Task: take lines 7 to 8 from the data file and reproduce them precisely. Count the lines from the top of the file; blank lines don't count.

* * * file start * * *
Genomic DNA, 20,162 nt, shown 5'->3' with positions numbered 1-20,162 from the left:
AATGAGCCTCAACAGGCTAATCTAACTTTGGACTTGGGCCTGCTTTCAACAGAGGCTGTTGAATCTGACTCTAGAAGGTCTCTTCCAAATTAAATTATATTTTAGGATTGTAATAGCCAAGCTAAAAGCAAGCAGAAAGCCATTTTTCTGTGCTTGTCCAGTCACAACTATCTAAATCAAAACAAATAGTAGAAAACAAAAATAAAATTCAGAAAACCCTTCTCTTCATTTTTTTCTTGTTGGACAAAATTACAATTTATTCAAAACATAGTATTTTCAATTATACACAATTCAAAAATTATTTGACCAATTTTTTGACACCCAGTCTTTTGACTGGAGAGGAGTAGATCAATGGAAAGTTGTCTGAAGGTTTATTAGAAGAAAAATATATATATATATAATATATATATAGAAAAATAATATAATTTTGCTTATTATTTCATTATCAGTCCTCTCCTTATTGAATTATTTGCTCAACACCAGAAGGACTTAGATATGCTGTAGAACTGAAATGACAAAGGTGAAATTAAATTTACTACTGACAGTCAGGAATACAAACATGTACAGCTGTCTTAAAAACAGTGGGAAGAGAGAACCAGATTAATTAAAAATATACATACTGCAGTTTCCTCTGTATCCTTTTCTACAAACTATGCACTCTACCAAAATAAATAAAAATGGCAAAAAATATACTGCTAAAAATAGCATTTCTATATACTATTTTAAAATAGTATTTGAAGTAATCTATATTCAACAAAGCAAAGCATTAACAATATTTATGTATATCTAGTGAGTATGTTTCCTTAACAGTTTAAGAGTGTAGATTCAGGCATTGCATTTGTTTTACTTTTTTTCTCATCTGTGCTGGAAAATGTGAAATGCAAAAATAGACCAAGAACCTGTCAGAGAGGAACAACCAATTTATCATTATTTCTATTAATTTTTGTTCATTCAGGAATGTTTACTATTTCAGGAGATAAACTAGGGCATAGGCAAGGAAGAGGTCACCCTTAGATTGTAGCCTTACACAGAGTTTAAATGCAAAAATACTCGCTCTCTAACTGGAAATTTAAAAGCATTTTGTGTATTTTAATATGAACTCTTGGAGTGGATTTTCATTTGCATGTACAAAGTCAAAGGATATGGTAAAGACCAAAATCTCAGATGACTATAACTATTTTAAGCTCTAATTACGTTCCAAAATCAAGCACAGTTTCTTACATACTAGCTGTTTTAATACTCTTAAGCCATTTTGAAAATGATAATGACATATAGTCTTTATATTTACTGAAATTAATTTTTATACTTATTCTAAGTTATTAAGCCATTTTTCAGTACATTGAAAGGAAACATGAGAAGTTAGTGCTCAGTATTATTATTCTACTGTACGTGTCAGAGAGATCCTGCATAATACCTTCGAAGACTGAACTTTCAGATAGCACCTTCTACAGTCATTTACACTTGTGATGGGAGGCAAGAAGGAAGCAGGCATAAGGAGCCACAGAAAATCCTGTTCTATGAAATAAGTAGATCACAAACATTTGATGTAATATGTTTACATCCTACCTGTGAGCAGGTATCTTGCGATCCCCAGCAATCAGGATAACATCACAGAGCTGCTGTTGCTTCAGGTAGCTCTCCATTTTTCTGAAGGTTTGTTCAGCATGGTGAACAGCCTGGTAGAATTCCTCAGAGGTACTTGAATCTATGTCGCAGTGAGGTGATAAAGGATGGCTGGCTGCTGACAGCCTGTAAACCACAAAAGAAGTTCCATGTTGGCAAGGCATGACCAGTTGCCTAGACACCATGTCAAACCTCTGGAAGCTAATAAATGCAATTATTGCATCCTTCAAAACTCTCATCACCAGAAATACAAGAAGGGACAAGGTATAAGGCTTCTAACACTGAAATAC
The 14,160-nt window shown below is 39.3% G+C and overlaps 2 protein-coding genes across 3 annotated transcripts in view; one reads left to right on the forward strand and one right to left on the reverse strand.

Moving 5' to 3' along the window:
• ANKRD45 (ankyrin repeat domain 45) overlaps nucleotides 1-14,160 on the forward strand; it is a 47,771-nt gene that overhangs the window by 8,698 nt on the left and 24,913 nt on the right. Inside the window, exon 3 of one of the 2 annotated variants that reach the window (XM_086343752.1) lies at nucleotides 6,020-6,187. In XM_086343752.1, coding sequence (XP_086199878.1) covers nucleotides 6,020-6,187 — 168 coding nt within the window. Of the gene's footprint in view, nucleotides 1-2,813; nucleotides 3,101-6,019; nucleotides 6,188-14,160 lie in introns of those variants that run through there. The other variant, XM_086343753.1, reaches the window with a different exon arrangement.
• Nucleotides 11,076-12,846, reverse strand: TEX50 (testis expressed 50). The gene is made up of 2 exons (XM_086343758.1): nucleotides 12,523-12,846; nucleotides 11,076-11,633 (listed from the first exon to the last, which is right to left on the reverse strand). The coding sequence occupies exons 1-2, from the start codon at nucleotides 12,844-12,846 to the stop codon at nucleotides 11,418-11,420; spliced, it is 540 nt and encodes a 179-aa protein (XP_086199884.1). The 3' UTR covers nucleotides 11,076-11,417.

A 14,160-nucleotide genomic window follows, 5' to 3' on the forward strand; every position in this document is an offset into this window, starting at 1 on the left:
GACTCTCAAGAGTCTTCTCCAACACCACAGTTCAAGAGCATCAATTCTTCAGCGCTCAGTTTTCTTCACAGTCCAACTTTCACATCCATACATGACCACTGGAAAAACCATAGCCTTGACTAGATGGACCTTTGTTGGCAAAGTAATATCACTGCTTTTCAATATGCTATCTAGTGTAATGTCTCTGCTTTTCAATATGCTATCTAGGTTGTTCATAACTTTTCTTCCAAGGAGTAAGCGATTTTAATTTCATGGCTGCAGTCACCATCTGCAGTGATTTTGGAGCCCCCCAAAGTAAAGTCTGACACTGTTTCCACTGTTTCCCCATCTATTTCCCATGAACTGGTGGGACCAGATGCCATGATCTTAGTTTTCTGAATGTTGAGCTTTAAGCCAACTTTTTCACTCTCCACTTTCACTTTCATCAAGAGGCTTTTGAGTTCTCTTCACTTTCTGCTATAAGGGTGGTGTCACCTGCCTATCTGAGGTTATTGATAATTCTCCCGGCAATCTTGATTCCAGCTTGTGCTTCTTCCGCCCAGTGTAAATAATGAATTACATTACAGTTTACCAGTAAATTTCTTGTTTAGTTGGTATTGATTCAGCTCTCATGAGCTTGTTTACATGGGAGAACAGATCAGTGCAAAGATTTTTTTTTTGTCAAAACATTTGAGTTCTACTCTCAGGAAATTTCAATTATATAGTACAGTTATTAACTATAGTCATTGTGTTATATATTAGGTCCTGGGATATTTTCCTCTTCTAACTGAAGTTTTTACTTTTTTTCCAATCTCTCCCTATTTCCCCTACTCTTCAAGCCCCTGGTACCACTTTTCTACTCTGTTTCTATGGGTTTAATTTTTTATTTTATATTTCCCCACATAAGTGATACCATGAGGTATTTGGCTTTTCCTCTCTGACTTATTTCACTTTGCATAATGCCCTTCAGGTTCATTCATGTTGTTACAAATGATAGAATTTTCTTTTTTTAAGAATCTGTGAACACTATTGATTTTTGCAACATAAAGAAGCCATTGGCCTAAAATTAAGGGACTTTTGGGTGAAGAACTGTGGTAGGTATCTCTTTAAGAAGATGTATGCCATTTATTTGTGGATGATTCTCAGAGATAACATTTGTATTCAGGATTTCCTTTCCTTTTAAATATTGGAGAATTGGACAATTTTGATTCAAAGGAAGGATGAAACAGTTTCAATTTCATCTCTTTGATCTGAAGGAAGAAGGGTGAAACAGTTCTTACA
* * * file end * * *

A 14,160-nucleotide genomic window follows, 5' to 3' on the forward strand; every position in this document is an offset into this window, starting at 1 on the left:
GACTCTCAAGAGTCTTCTCCAACACCACAGTTCAAGAGCATCAATTCTTCAGCGCTCAGTTTTCTTCACAGTCCAACTTTCACATCCATACATGACCACTGGAAAAACCATAGCCTTGACTAGATGGACCTTTGTTGGCAAAGTAATATCACTGCTTTTCAATATGCTATCTAGTGTAATGTCTCTGCTTTTCAATATGCTATCTAGGTTGTTCATAACTTTTCTTCCAAGGAGTAAGCGATTTTAATTTCATGGCTGCAGTCACCATCTGCAGTGATTTTGGAGCCCCCCAAAGTAAAGTCTGACACTGTTTCCACTGTTTCCCCATCTATTTCCCATGAACTGGTGGGACCAGATGCCATGATCTTAGTTTTCTGAATGTTGAGCTTTAAGCCAACTTTTTCACTCTCCACTTTCACTTTCATCAAGAGGCTTTTGAGTTCTCTTCACTTTCTGCTATAAGGGTGGTGTCACCTGCCTATCTGAGGTTATTGATAATTCTCCCGGCAATCTTGATTCCAGCTTGTGCTTCTTCCGCCCAGTGTAAATAATGAATTACATTACAGTTTACCAGTAAATTTCTTGTTTAGTTGGTATTGATTCAGCTCTCATGAGCTTGTTTACATGGGAGAACAGATCAGTGCAAAGATTTTTTTTTTGTCAAAACATTTGAGTTCTACTCTCAGGAAATTTCAATTATATAGTACAGTTATTAACTATAGTCATTGTGTTATATATTAGGTCCTGGGATATTTTCCTCTTCTAACTGAAGTTTTTACTTTTTTTCCAATCTCTCCCTATTTCCCCTACTCTTCAAGCCCCTGGTACCACTTTTCTACTCTGTTTCTATGGGTTTAATTTTTTATTTTATATTTCCCCACATAAGTGATACCATGAGGTATTTGGCTTTTCCTCTCTGACTTATTTCACTTTGCATAATGCCCTTCAGGTTCATTCATGTTGTTACAAATGATAGAATTTTCTTTTTTTAAGAATCTGTGAACACTATTGATTTTTGCAACATAAAGAAGCCATTGGCCTAAAATTAAGGGACTTTTGGGTGAAGAACTGTGGTAGGTATCTCTTTAAGAAGATGTATGCCATTTATTTGTGGATGATTCTCAGAGATAACATTTGTATTCAGGATTTCCTTTCCTTTTAAATATTGGAGAATTGGACAATTTTGATTCAAAGGAAGGATGAAACAGTTTCAATTTCATCTCTTTGATCTGAAGGAAGAAGGGTGAAACAGTTCTTACA